India has blocked 14 mobile messenger apps on security fears

India has blocked 14 mobile messenger apps apparently being used by terrorist groups in Jammu and Kashmir to communicate with people in Pakistan.

The blocked apps are Crypviser, Enigma, Safeswiss, Wickrme, Mediafire, Briar, BChat, Nandbox, Conion, IMO, Element, Second Line, Zangi, and Threema. These do not have representatives in India and are heavily encrypted, according to intelligence agencies, News18 reported today (May 1).

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Most of these apps are specially designed to maintain users’ anonymity. They were allegedly used by people associated with various terrorist organizations.

For instance, members of the Hizbul Mujahideen and The Resistance Front, backed by Pakistan, were observed using Nandbox Messenger, a Canadian app, the News18 report said.

The rise of alternate messaging apps in India

After the Meta Platforms-owned WhatsApp updated its privacy policy in 2021, Indian users rushed to alternatives like Telegram and Signal. This also gave a fillip to Wickr, Briar, and others.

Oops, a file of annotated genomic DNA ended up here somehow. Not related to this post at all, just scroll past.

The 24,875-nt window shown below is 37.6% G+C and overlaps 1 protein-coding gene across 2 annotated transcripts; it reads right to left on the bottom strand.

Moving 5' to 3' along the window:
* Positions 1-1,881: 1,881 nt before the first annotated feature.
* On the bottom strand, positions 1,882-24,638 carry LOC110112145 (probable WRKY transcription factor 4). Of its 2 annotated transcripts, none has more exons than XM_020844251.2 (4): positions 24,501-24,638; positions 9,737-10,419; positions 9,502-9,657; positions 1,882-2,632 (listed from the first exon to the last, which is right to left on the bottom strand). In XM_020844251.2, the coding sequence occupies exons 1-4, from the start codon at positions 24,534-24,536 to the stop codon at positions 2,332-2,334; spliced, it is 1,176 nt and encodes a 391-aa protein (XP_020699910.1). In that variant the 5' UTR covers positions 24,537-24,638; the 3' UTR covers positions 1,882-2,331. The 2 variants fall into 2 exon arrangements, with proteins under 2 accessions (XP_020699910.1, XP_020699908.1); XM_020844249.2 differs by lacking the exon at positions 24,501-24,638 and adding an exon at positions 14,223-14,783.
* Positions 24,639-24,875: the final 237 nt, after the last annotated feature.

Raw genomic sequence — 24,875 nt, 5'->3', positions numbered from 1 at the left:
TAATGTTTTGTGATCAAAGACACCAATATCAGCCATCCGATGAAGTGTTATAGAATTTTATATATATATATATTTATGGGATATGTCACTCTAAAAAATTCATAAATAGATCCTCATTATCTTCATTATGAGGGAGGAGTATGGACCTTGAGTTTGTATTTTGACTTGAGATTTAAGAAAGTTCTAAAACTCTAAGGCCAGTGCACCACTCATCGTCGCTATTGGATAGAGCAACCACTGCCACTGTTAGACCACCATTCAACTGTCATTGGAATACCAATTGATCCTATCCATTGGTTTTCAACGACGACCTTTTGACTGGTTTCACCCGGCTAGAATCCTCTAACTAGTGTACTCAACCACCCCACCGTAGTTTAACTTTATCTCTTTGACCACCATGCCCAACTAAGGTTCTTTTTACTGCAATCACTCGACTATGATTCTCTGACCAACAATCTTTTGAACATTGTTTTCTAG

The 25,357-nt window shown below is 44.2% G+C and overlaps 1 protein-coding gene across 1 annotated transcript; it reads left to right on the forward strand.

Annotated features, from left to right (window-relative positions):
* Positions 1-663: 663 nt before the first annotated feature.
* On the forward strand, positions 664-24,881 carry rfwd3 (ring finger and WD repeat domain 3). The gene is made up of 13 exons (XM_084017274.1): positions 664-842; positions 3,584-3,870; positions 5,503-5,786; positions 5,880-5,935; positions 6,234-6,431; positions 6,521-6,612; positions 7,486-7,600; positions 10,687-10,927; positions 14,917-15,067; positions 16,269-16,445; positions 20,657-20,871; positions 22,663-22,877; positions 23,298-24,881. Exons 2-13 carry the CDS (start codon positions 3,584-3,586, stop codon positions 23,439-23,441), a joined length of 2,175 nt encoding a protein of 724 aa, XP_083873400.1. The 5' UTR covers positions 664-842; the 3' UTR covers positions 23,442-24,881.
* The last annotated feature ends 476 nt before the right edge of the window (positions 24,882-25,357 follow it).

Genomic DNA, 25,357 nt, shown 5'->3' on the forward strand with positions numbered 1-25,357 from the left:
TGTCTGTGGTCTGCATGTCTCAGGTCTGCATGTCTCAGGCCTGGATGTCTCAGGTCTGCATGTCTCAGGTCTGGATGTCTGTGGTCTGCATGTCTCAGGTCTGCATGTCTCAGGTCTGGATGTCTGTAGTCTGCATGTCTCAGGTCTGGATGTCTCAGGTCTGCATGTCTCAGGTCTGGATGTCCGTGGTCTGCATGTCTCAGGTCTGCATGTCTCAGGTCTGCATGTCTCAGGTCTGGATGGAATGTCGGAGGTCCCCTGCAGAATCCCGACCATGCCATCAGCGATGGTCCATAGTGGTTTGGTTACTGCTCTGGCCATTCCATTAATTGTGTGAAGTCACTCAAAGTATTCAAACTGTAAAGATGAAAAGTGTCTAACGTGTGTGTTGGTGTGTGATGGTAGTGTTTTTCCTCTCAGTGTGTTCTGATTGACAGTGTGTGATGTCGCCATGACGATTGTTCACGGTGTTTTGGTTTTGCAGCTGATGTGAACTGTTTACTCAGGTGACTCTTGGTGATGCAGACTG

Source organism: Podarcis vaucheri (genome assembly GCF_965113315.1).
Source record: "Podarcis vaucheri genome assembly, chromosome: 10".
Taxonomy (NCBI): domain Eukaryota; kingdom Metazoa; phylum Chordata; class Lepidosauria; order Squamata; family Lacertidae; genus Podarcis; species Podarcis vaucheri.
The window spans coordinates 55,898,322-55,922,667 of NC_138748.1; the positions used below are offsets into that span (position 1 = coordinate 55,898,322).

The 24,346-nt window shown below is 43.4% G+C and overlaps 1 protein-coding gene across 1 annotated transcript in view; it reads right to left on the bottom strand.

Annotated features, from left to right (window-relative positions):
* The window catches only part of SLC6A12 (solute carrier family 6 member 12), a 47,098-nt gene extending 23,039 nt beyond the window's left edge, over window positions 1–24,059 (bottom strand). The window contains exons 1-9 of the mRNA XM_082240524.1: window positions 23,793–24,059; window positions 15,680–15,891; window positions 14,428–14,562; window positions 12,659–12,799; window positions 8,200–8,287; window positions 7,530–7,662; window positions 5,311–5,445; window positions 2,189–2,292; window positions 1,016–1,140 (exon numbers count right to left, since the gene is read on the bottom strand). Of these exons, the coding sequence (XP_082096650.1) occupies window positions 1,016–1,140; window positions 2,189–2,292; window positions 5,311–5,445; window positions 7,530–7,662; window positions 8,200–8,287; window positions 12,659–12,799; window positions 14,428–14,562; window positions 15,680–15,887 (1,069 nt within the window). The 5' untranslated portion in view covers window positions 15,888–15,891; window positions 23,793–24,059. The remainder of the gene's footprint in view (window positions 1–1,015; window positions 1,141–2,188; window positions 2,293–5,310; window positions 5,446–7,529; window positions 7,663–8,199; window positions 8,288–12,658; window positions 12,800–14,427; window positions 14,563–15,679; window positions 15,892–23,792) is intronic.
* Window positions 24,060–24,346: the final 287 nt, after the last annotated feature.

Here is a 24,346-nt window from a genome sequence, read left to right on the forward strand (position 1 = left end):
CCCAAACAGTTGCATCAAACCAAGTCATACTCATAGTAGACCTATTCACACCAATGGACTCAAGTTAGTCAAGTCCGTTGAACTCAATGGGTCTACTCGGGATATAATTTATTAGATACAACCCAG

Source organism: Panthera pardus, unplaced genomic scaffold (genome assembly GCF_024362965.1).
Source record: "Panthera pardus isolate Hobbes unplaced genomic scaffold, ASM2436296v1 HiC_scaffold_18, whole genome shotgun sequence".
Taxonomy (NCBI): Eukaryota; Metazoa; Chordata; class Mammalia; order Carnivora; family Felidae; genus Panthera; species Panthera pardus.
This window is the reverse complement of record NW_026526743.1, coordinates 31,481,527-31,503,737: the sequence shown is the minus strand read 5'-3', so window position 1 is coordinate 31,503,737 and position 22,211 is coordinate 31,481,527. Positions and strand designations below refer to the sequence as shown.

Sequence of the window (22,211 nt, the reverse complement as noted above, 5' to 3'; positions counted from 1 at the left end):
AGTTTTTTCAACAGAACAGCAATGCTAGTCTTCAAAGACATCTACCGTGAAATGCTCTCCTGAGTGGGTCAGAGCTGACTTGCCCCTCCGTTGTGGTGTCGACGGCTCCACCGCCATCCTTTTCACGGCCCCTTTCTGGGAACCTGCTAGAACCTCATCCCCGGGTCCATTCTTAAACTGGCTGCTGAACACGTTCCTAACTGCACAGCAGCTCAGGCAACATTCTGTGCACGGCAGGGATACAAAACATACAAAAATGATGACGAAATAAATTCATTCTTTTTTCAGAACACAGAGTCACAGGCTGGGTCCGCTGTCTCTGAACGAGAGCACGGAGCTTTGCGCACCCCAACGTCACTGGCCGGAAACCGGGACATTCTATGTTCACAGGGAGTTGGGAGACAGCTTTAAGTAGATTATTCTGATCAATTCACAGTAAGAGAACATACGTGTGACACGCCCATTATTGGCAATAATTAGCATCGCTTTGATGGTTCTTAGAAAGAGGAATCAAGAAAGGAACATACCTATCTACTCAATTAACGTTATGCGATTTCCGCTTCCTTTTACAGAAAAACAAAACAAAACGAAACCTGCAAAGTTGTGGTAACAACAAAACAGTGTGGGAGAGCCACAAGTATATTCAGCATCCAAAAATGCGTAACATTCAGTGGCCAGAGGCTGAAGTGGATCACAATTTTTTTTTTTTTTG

Some of these apps do not require the internet or servers, making them ideal to use in areas like Jammu and Kashmir which face frequent internet shutdowns.

Briar Messenger, developed by Europe-based professionals, is one such.

“Briar is a messaging app designed for activists, journalists, and anyone else who needs a safe, easy and robust way to communicate,” the company website states. “Unlike traditional messaging apps, Briar doesn’t rely on a central server—messages are synchronized directly between the users’ devices.”

Some apps are free-to-use. But they all mostly have a strict policy covering user privacy—the one thing that facilitates hassle-free communication among terrorists.

“Wickr’s security architecture and proprietary encryption methodology are designed to ensure that only users can gain access to their message content. Users’ content is encrypted locally on their device and is accessible only to intended recipients,” Chris Howell, co-founder and CTO of the US-based platform Wickr told Forbes India.

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